5. Dana
    June 11, 2020 at 6:02 am

    If the cost of the med is only $1.25 with GoodRx, I am calling BS on this particular blog. Umm, if the patient wouldn’t pay $1.25 to Have themselves relaxed for a test, then their is other issues at play here versus just the fact that an authorization was required.

    • Douglas Farrago MD
      June 11, 2020 at 6:43 am

      The patient did pay that. I am just calling out the insurer for trying to make me fill out a prior authorization for it. Do you need a screen shot to make you feel better?

      • Dana
        June 11, 2020 at 7:32 am

        Nope, just an honest blog instead of one that purposefully is intent on misleading folks.

        • Rick
          June 11, 2020 at 8:29 am

          Dana, holy cow, do you even read this blog?? I have, for a long time. No one, NO ONE ,has EVER intended to mislead ANYONE.
          If anything, the columns are pieces of brutal honesty and frankness.
          Oh wait, you must be a nurse!

        • Douglas Farrago MD
          June 11, 2020 at 10:30 am

          I just put the form (one of the 8 pages) on above. Don’t ever call me a liar again.

  6. stuart
    June 10, 2020 at 12:50 pm

    “Our healthcare system is f%cked.”

    As long as physicians refuse to say “No,” and voluntarily go along with what ever insane demands the insurers and PBMs make – yes, we’re f**ked.

  7. Diane Bergmann
    June 10, 2020 at 12:00 pm

    Absolutely. And not fixable. We need to tear it down and start over.

  8. Rick
    June 10, 2020 at 11:35 am

    You know, Doug, this just happened to me too. First time. My reaction? WTF?!
    So, my Rx was 2 tablets of Halcion. And for that, I faxed and filled out for several minutes. Good use of time.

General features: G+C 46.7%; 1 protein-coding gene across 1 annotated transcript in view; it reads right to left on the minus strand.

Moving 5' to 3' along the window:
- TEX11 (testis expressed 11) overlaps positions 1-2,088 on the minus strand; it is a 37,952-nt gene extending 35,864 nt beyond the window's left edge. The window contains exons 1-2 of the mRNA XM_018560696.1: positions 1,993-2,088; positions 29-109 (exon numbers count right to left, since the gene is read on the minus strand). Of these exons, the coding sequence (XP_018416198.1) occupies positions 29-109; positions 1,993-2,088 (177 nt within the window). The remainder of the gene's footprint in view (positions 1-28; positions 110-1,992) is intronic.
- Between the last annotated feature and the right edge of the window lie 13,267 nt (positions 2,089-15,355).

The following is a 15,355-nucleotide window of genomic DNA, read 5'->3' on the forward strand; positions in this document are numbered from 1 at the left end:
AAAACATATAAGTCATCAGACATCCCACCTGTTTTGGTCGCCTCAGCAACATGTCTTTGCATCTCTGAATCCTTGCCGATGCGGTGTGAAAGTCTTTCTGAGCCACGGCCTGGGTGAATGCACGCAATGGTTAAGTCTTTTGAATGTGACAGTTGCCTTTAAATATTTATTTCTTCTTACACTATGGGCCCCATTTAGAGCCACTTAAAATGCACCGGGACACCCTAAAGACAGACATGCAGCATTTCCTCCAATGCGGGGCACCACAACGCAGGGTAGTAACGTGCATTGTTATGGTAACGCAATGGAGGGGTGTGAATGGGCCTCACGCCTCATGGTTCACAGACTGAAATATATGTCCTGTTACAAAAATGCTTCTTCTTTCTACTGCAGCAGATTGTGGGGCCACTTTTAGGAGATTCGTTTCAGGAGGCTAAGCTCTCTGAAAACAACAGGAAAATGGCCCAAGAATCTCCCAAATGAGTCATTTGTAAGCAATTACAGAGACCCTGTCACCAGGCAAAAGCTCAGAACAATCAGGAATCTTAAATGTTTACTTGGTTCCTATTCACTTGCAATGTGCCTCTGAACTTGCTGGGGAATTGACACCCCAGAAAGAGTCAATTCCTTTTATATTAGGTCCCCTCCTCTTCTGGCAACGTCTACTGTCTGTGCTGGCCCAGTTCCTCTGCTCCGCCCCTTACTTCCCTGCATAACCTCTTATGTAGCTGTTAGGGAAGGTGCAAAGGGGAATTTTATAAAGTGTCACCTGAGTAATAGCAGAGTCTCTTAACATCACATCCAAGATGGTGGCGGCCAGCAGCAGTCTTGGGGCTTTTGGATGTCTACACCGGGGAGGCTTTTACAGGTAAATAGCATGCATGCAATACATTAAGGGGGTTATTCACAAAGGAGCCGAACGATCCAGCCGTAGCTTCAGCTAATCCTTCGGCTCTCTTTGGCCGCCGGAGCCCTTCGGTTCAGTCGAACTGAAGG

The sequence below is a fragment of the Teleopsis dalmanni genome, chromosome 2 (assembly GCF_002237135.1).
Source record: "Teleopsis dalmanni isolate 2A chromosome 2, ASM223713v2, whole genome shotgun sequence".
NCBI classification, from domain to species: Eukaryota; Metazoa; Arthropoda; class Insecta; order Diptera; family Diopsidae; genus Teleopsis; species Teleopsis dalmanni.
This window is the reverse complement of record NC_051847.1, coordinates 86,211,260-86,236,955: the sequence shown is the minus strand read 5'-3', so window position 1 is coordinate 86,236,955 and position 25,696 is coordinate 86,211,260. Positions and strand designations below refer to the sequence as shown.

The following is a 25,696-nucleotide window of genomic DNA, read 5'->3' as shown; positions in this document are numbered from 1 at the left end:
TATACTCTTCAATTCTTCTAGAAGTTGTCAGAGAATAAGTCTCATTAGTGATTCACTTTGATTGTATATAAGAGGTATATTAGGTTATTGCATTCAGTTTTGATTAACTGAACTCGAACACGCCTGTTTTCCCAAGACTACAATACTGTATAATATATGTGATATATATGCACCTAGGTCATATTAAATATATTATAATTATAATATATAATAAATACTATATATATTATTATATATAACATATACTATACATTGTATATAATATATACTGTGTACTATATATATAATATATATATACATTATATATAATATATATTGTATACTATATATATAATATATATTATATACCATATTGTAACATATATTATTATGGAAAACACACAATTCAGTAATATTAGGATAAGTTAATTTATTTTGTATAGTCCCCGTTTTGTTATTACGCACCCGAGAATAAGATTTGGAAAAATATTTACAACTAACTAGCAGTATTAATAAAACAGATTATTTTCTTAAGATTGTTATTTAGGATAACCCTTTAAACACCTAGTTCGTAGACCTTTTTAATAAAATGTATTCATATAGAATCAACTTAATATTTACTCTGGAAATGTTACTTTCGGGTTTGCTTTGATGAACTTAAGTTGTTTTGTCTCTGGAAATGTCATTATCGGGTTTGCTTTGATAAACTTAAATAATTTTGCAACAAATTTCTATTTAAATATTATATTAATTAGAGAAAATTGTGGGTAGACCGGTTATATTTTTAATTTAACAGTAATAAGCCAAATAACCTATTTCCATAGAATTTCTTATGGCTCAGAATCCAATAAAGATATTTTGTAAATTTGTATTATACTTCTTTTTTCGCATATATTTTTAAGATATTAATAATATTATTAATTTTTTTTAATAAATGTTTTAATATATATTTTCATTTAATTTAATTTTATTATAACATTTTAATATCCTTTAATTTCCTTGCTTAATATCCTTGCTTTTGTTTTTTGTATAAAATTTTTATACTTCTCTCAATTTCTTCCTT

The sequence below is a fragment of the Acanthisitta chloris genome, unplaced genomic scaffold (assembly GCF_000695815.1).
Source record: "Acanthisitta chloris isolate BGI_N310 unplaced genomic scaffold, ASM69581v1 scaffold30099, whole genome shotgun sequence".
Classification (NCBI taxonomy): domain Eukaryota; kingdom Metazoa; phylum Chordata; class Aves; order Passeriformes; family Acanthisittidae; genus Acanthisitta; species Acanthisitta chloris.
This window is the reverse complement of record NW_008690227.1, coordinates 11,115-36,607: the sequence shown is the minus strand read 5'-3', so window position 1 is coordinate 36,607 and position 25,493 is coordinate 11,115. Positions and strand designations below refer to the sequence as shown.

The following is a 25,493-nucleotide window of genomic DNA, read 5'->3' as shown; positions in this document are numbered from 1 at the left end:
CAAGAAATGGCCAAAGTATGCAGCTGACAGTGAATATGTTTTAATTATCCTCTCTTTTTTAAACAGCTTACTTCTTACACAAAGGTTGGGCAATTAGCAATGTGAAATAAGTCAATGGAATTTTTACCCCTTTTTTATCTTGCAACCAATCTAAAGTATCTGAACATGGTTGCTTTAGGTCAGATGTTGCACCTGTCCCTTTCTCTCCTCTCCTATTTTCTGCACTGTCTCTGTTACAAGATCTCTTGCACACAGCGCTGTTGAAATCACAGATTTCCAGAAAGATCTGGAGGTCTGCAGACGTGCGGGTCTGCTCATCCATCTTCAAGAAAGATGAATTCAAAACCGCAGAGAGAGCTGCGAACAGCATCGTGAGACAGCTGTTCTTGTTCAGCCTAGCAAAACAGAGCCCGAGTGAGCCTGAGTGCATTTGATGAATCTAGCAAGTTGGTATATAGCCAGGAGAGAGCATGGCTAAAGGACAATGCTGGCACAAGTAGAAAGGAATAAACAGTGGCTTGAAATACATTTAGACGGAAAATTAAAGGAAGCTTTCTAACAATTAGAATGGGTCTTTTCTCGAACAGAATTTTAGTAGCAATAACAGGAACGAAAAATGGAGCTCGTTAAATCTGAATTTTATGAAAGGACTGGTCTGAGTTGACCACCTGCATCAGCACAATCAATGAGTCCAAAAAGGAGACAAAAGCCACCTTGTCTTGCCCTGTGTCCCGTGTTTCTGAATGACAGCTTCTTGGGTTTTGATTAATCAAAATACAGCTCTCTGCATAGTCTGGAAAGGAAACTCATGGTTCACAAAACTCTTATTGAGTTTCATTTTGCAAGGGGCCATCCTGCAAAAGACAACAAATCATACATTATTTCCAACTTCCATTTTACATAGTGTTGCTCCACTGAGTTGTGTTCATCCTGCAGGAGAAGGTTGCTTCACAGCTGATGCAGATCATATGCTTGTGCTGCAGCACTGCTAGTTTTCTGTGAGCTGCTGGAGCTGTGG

The bureaucrats have a vise-like grip on us. And it is getting worse.

    • Rusty Shackleford
      June 10, 2020 at 1:24 pm

      Why wouldn’t the patient just pay for it?

      • stuart
        June 10, 2020 at 2:11 pm

        Why wouldn’t the physician tell the patient to just pay for it?

        This is where a straight payment system, as used by lawyers, accountants and every other profession on the planet, is superior even to DPC.

        “Yes, I’ll be glad to complete that pre-auth for your two Halcions. As soon as you pay the $100 fee, I’ll send it in.”

        • Douglas Farrago MD
          June 10, 2020 at 2:39 pm

          The patient was told to pay cash for it. Just making a point how ridiculous things are getting

          • Dana
            June 11, 2020 at 10:58 am

            Nice try Mr. delicate nature, read your original blog post again.

          • Douglas Farrago MD
            June 11, 2020 at 12:28 pm

            You’re right. I am sorry you are an idiot

          • Kurt
            June 11, 2020 at 12:14 pm

            True, for cheap generics I refuse to fill out prior auths period. I’ll look up coupons but I will not waste my time even though in 19 days I will be retired and a civilian. Will not maintain the license because it would cost too much time and money.

Comments are closed.